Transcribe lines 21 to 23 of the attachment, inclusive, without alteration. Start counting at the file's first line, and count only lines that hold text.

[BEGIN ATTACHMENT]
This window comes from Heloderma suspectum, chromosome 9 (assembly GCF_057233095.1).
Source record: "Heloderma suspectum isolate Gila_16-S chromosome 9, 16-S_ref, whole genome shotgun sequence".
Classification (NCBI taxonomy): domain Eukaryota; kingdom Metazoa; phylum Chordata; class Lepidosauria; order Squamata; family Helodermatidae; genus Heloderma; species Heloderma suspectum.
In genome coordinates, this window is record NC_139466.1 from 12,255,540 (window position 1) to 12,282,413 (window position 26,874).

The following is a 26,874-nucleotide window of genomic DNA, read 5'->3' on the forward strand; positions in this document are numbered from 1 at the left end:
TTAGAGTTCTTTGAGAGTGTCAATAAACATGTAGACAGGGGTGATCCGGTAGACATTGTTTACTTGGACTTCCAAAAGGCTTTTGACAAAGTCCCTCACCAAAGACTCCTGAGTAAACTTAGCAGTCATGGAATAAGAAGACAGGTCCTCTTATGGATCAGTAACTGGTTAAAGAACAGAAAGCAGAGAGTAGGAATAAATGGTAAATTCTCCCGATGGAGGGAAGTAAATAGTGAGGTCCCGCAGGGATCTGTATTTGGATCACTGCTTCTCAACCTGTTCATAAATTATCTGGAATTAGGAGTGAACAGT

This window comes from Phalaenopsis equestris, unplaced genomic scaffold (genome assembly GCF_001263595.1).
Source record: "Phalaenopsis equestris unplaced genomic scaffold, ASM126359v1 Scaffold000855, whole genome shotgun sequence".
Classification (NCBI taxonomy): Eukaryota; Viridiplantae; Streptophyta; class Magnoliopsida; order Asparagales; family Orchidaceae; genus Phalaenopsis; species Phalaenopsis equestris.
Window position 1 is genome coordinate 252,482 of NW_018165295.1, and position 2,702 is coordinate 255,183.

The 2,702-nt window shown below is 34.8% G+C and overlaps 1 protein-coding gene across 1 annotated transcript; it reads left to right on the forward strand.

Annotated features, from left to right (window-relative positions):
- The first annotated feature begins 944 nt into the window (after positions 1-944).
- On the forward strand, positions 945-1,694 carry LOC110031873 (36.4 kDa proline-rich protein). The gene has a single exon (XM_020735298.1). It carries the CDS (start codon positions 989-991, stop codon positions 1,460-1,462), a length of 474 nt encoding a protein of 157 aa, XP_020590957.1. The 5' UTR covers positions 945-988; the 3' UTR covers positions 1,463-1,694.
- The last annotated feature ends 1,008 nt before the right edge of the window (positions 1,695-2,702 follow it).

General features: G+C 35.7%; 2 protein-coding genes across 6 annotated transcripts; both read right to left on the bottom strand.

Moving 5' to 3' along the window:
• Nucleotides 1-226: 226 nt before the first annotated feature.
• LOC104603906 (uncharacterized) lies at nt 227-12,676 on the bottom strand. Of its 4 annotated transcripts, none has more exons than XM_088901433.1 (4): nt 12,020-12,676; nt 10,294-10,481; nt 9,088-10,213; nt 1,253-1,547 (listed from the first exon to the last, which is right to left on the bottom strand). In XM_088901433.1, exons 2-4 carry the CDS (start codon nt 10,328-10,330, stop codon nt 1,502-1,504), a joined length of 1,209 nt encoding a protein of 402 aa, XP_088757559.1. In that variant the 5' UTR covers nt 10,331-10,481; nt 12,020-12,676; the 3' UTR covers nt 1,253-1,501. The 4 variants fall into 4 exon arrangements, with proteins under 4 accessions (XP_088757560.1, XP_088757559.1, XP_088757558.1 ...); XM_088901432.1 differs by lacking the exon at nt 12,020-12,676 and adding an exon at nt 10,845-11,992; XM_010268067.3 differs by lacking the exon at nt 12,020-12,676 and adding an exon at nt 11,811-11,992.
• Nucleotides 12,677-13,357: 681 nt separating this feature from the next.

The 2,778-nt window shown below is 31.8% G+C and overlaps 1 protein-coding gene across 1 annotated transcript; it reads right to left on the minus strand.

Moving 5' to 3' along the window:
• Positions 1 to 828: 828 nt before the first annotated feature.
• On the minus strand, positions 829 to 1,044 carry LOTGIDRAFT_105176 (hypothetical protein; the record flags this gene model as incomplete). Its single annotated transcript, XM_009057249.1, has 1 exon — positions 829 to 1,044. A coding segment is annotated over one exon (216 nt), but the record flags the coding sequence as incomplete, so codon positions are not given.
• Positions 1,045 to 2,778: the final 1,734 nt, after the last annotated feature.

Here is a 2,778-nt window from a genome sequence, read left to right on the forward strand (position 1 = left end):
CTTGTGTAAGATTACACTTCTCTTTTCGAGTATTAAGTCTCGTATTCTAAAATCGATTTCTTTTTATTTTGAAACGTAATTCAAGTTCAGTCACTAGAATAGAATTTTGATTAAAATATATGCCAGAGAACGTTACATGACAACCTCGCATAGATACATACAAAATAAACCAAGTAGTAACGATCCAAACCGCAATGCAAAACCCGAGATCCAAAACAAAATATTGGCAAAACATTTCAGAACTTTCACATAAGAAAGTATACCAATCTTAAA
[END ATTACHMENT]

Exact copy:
The 2,778-nt window shown below is 31.8% G+C and overlaps 1 protein-coding gene across 1 annotated transcript; it reads right to left on the minus strand.

Moving 5' to 3' along the window:
• Positions 1 to 828: 828 nt before the first annotated feature.